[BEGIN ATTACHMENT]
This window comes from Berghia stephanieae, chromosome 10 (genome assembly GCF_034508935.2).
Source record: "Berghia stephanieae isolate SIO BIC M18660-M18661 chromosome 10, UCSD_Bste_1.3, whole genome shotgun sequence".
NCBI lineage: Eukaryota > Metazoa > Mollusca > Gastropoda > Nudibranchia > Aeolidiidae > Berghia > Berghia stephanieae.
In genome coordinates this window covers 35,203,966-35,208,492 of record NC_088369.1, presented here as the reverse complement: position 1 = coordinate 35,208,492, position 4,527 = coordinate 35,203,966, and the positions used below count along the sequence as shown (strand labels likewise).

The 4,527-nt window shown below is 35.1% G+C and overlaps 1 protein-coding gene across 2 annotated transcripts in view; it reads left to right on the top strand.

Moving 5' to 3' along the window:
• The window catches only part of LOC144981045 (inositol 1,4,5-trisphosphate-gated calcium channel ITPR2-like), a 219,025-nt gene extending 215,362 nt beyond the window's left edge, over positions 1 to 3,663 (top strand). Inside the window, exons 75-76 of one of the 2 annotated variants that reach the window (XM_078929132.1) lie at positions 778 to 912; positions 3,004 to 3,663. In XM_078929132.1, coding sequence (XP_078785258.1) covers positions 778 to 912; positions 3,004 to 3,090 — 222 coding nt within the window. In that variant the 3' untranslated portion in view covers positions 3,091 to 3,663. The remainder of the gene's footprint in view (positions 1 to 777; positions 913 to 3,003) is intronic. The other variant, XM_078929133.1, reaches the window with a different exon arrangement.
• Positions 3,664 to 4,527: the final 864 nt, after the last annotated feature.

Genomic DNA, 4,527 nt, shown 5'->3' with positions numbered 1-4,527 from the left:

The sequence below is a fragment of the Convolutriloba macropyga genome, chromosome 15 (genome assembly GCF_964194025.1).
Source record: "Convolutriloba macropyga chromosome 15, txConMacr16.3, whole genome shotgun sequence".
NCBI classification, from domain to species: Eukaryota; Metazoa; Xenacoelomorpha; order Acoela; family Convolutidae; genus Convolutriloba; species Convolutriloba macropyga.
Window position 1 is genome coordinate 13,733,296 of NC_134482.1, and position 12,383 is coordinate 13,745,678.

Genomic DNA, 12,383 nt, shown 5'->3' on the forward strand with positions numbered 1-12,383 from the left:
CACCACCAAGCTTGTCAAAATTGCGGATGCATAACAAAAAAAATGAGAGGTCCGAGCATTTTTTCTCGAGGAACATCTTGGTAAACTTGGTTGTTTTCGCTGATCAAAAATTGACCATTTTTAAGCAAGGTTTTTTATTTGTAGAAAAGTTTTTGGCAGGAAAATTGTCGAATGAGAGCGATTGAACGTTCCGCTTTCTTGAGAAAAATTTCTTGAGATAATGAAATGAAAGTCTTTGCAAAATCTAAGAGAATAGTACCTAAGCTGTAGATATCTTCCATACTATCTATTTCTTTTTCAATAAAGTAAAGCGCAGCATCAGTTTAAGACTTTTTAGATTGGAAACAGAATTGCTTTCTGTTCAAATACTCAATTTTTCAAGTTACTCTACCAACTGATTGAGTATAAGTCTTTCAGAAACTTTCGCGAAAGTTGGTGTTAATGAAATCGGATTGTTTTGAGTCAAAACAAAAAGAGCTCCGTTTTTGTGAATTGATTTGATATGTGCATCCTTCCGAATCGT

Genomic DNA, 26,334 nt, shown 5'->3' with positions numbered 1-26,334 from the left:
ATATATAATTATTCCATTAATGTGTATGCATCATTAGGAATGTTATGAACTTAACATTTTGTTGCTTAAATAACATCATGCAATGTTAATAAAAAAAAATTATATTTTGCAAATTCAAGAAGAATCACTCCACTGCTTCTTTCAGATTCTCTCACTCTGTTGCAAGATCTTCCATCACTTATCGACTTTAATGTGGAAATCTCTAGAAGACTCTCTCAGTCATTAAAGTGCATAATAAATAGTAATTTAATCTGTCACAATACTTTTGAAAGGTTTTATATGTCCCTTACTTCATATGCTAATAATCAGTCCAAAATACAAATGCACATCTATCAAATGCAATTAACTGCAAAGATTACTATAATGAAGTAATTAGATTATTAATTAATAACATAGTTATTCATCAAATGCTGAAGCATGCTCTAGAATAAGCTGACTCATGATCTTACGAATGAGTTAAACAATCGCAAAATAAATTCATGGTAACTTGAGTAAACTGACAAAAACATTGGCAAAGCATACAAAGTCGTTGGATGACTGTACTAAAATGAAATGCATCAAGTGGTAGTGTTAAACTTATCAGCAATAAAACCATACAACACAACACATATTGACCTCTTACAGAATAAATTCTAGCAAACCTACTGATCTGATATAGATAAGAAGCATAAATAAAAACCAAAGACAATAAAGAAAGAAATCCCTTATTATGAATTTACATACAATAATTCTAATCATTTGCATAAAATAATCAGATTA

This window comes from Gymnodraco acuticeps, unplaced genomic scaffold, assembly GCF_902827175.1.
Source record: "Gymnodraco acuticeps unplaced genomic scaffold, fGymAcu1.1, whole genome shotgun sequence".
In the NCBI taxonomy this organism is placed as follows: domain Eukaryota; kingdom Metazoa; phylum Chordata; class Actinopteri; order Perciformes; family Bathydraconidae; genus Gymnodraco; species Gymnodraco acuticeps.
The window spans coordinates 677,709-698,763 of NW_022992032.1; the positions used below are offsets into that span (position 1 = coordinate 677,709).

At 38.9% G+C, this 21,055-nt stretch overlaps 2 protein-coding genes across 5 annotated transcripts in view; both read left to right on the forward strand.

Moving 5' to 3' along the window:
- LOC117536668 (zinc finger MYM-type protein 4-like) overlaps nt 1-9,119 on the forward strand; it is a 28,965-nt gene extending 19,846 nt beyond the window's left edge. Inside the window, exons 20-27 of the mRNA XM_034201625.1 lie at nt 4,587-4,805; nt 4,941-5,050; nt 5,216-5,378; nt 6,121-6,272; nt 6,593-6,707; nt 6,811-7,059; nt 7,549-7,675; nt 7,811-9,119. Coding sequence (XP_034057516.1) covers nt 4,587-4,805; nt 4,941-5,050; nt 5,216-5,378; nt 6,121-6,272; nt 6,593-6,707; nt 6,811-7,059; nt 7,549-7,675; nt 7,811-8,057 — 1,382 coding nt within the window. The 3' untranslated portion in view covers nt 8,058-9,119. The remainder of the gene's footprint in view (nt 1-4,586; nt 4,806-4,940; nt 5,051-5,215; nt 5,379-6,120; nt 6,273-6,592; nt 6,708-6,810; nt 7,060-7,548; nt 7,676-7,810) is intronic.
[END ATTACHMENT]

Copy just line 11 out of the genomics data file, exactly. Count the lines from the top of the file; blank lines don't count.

Source record: "Convolutriloba macropyga chromosome 15, txConMacr16.3, whole genome shotgun sequence".